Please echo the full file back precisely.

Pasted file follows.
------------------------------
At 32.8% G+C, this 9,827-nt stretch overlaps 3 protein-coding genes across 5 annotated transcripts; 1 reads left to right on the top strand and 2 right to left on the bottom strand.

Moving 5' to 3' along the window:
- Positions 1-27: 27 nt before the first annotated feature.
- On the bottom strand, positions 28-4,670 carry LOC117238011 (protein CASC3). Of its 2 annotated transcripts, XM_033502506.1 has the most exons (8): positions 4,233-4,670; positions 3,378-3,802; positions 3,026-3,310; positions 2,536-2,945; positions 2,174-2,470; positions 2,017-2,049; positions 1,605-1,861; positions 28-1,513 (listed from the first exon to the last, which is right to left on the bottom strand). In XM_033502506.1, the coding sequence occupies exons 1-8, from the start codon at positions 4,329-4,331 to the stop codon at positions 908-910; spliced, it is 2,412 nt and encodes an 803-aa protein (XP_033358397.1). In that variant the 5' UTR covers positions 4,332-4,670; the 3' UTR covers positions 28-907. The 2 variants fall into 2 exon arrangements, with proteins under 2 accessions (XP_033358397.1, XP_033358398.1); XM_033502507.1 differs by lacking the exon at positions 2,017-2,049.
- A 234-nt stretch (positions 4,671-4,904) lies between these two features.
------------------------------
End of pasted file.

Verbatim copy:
At 32.8% G+C, this 9,827-nt stretch overlaps 3 protein-coding genes across 5 annotated transcripts; 1 reads left to right on the top strand and 2 right to left on the bottom strand.

Moving 5' to 3' along the window:
- Positions 1-27: 27 nt before the first annotated feature.
- On the bottom strand, positions 28-4,670 carry LOC117238011 (protein CASC3). Of its 2 annotated transcripts, XM_033502506.1 has the most exons (8): positions 4,233-4,670; positions 3,378-3,802; positions 3,026-3,310; positions 2,536-2,945; positions 2,174-2,470; positions 2,017-2,049; positions 1,605-1,861; positions 28-1,513 (listed from the first exon to the last, which is right to left on the bottom strand). In XM_033502506.1, the coding sequence occupies exons 1-8, from the start codon at positions 4,329-4,331 to the stop codon at positions 908-910; spliced, it is 2,412 nt and encodes an 803-aa protein (XP_033358397.1). In that variant the 5' UTR covers positions 4,332-4,670; the 3' UTR covers positions 28-907. The 2 variants fall into 2 exon arrangements, with proteins under 2 accessions (XP_033358397.1, XP_033358398.1); XM_033502507.1 differs by lacking the exon at positions 2,017-2,049.
- A 234-nt stretch (positions 4,671-4,904) lies between these two features.